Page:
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Chinese submarines are fast developing new abilities to hold the continental U.S. at risk of catastrophic nuclear attack from submarines, according to a Pentagon report.
China already operates six Jin-class SSBNs, or nuclear-armed ballistic missile submarines, armed with JL-2 missiles, yet the People’s Liberation Army is preparing to produce a far more lethal, longer-range JL-3 nuclear-armed ballistic missile variant.
“As the PRC fields newer, more capable, and longer-ranged SLBMs such as the JL-3, the PLAN will gain the ability to target the continental United States from littoral waters, and thus may consider bastion operations to enhance the survivability of its sea-based deterrent,” DoD’s 2021 “Report on Military and Security Developments involving the People’s Republic of China” states.
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JL-2 and JL-3 Missiles
Unlike the JL-2 which fires at more limited ranges, the now-in-development JL-3 will reportedly operate with an ability to travel as far as 5,600 miles. This means Jin-class submarines will not need to operate closer to shore to hold the continental U.S. at risk.
“The current range limitations of the JL-2 will require the JIN to operate in areas north and east of Hawaii if the PRC seeks to target the east coast of the United States,” the Pentagon report states. The JL-3 changes this substantially.
The PRC now operates six JIN SSBNs, equipped to carry up to 12 JL-2 missiles, yet the range of these weapons restricts or limits the operational envelope should the boat seek to hold specific high-value U.S. targets at risk. This means Chinese commanders have less geographical flexibility and might operate with a higher chance of being detected.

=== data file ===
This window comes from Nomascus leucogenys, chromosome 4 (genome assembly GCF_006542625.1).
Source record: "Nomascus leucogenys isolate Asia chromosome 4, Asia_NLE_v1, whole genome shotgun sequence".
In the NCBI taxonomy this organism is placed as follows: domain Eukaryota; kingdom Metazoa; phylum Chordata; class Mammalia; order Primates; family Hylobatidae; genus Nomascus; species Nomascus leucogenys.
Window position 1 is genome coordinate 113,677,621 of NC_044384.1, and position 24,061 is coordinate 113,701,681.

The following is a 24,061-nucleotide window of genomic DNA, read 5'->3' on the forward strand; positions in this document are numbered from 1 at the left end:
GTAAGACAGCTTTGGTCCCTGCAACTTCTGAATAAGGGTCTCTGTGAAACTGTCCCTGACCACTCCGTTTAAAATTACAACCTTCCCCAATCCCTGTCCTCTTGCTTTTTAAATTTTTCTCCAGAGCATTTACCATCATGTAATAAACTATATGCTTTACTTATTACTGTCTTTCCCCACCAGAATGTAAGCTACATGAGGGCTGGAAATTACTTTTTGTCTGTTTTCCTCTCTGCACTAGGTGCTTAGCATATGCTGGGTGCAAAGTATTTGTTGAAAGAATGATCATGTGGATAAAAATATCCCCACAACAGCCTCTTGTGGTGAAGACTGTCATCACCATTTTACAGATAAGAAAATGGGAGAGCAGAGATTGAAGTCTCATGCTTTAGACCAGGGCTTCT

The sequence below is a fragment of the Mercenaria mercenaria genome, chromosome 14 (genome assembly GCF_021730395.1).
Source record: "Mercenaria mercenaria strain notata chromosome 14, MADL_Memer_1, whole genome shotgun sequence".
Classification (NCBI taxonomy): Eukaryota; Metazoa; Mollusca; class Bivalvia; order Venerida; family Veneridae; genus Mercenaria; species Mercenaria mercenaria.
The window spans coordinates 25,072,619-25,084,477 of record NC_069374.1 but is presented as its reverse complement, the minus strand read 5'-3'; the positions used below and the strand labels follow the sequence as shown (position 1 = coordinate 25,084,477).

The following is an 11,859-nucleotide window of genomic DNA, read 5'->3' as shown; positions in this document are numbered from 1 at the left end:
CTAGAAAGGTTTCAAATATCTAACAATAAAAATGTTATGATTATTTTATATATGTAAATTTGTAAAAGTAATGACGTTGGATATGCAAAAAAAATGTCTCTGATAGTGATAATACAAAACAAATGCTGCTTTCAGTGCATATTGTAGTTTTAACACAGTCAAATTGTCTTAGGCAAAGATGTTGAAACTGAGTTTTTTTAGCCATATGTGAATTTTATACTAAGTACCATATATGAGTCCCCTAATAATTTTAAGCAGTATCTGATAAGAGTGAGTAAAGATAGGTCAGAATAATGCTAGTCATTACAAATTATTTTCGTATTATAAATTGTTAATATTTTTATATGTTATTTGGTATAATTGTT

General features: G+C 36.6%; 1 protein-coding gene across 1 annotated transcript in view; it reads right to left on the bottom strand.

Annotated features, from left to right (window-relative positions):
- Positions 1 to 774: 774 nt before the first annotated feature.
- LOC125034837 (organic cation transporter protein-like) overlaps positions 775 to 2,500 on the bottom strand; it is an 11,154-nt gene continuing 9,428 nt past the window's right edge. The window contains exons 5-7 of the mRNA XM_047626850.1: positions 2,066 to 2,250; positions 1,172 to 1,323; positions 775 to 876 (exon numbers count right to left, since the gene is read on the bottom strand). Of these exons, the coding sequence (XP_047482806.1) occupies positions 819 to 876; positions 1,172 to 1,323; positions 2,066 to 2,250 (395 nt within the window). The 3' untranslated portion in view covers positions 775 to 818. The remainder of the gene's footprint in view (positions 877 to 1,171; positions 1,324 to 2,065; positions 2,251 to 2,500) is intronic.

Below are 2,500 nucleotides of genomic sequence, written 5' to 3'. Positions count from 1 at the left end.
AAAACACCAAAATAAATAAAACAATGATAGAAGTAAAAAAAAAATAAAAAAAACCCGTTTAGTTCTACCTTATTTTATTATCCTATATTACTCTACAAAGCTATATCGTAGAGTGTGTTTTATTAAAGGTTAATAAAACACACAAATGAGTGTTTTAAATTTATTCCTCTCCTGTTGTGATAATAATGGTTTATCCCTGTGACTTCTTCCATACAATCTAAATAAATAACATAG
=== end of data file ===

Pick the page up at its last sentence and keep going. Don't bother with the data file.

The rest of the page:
This range extension with the JL-3 is quite significant because, should its reported range of 5,600 miles be accurate, the newer Chinese submarine-launched nuclear missiles may outrange the U.S. Trident II D5s reported to operate at ranges up to 4,000 miles. A quick look at a map shows inland portions of mainland China as being roughly 10,000kms or so from the California coast. Simply looking at the math, the JL-3 missiles will likely bring an ability for Chinese nuclear-armed submarines to attack California or other parts of the U.S. from almost anywhere in the Pacific Ocean.
Could Chinese submarine-fired, nuclear-armed ballistic missiles outgun or outrange their U.S. equivalents? That may likely remain an open question given that the Pentagon’s life extension plan upgrades to the Trident II D5 increase reliability and performance. Furthermore, the U.S. plans to operate as many as 12 new nuclear-missile armed Columbia-class submarines. This clearly expands the geographical scope of where they can quietly and secretly operate to hold major high-interest targets at risk.
Kris Osborn is the defense editor for the National Interest. Osborn previously served at the Pentagon as a Highly Qualified Expert with the Office of the Assistant Secretary of the Army—Acquisition, Logistics & Technology. Osborn has also worked as an anchor and on-air military specialist at national TV networks. He has appeared as a guest military expert on Fox News, MSNBC, The Military Channel, and The History Channel. He also has a Master’s Degree in Comparative Literature from Columbia University.